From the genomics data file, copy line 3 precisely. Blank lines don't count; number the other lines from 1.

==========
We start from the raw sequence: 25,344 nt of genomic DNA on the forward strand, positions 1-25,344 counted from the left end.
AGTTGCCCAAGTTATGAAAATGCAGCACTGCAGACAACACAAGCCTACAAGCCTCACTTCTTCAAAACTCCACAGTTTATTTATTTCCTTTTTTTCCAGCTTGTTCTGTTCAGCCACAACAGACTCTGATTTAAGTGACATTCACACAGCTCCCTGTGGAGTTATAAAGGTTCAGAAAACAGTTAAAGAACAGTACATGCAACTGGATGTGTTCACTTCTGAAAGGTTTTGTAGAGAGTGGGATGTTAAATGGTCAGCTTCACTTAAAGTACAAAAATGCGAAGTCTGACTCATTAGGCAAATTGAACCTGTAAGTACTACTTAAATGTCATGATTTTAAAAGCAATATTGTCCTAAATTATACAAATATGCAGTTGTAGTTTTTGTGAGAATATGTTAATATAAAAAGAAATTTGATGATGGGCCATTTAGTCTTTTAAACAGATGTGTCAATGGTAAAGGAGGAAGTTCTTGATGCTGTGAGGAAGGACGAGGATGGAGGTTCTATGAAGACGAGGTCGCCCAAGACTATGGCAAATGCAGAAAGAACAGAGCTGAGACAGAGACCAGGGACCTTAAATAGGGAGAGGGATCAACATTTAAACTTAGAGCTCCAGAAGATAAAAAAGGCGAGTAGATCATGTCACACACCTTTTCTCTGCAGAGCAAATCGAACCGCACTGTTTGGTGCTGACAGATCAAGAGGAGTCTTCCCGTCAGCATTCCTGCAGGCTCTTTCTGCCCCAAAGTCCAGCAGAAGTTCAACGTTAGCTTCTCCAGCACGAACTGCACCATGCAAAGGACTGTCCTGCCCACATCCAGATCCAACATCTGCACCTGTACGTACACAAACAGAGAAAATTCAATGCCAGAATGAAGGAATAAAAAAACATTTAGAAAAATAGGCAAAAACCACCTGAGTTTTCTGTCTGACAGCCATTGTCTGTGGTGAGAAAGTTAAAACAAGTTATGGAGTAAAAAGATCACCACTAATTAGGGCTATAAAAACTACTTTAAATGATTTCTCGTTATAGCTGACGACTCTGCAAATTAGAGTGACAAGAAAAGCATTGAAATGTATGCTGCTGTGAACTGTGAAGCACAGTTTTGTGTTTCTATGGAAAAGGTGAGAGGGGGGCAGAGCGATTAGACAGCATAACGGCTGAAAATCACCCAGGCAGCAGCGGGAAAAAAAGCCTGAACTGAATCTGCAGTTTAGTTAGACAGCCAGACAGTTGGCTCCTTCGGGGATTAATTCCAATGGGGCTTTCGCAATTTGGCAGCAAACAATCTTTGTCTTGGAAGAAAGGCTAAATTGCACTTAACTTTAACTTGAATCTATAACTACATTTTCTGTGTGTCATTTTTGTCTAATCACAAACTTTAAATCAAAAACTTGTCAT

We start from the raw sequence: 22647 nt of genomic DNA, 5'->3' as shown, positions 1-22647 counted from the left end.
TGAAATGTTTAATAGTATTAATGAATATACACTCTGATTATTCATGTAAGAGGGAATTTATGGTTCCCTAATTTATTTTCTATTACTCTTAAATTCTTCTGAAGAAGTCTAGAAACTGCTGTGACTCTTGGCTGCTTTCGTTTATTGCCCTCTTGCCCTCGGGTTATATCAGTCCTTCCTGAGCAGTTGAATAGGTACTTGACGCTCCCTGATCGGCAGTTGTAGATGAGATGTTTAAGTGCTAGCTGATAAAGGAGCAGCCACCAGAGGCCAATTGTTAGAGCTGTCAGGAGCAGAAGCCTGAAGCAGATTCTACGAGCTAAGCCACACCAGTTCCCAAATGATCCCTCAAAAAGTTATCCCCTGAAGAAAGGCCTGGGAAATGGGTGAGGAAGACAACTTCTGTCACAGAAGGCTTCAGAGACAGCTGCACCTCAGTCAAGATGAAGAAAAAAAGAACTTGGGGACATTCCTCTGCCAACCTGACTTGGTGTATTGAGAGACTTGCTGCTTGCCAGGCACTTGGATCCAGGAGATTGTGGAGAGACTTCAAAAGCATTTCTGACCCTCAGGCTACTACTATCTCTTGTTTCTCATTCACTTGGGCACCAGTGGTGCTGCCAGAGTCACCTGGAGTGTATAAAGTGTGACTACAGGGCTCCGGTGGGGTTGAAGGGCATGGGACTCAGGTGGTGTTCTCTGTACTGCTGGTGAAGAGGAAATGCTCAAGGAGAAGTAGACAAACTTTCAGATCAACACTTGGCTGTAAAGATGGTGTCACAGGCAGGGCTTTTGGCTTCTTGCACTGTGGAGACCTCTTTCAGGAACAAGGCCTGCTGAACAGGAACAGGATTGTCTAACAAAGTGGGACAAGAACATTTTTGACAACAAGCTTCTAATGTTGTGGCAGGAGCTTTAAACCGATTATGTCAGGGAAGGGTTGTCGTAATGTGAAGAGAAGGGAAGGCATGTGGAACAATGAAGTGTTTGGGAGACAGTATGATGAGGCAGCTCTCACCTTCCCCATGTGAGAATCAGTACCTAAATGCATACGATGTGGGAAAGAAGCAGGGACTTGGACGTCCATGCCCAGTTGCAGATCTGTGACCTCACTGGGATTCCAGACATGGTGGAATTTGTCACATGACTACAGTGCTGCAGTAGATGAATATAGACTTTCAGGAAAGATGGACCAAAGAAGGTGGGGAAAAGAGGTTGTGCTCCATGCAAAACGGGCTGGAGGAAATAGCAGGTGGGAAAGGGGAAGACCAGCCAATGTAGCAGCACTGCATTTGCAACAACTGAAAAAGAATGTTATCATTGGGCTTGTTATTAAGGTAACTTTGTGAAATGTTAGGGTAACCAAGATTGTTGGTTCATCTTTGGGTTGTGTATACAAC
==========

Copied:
We start from the raw sequence: 22647 nt of genomic DNA, 5'->3' as shown, positions 1-22647 counted from the left end.